3. Keep control of your material, but not too much control -- If you purchase a Coulton song, the artist gets the cash. There's no record company to take the lion's share. And because Coulton allows non-commercial use of his material, his fans have spread it farther and faster than any record label-funded publicity campaign possibly could.

I first heard "Ikea" on a podcast and immediately liked it. When I heard Coulton's version of "Baby Got Back," I started actively looking for his music. I checked out some of his other tunes from his website, and now own some of his albums.

The major record labels consider every shared song a lost sale. For Jonathan Coulton, every shared song set up the potential of another sale. Independent artists need to take note.

And the rest of us just need to listen. These songs are great!

- Ralph

Thursday, April 17, 2008

The Tender Trap

A major auction house that specializes in antique toys recently published this picture in a sale catalog. It made me seriously question exactly how much expertise this firm really had.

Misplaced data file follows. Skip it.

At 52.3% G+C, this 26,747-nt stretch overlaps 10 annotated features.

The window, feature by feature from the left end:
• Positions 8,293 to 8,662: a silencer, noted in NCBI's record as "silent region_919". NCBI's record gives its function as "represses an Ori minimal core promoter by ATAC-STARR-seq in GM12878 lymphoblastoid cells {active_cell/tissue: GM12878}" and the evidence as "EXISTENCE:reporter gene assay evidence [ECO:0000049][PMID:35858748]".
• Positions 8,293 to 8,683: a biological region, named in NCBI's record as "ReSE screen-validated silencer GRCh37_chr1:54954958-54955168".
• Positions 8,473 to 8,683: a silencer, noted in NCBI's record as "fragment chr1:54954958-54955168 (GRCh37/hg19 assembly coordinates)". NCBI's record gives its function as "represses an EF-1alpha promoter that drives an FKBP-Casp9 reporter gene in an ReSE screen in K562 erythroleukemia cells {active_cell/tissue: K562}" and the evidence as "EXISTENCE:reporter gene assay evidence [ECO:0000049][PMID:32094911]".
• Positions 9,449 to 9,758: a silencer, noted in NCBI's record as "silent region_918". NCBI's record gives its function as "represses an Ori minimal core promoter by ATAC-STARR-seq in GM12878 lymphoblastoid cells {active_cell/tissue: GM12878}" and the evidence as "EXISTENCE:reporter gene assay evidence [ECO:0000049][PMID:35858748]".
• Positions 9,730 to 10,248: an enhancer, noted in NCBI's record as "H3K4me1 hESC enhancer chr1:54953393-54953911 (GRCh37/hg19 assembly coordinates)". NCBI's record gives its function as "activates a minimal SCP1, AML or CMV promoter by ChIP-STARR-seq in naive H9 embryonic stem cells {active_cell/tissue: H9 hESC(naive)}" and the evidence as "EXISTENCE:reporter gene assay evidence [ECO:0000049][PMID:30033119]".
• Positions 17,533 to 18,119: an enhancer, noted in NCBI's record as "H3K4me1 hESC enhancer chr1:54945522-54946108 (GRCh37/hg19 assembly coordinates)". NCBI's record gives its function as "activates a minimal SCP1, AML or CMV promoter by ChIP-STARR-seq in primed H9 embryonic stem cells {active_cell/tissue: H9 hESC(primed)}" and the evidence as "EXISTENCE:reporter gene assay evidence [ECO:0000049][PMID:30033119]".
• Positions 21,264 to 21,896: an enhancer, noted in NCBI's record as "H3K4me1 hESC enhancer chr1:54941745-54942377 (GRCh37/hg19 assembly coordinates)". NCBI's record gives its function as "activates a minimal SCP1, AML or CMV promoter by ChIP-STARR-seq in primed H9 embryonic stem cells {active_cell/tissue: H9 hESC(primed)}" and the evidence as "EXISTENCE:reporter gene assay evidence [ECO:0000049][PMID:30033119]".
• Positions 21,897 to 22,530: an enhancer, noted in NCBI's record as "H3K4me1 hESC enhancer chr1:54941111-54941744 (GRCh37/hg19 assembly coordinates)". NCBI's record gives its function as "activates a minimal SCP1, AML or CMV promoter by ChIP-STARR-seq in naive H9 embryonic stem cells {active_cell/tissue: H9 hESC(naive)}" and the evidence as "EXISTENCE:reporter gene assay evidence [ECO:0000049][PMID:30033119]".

Notice anything wrong? The tender's backwards.

One of the things that really irritates me as a toy train enthusiast is a backwards tender. The tender is the car that trails immediately behind a steam locomotive. It's where the fuel for the locomotive is stored, (wood or coal), and sometimes extra water for the steam engine.

Most people picture something like this for the archetypal of a steam engine and tender.




The walls of the tender, open towards the engine, slant upwards in the back. Actual tender design from the late 1800's on favored a more rectangular appearance with slightly higher walls in the front. Nevertheless, the archetype remains, popularized in children's book illustrations and other media.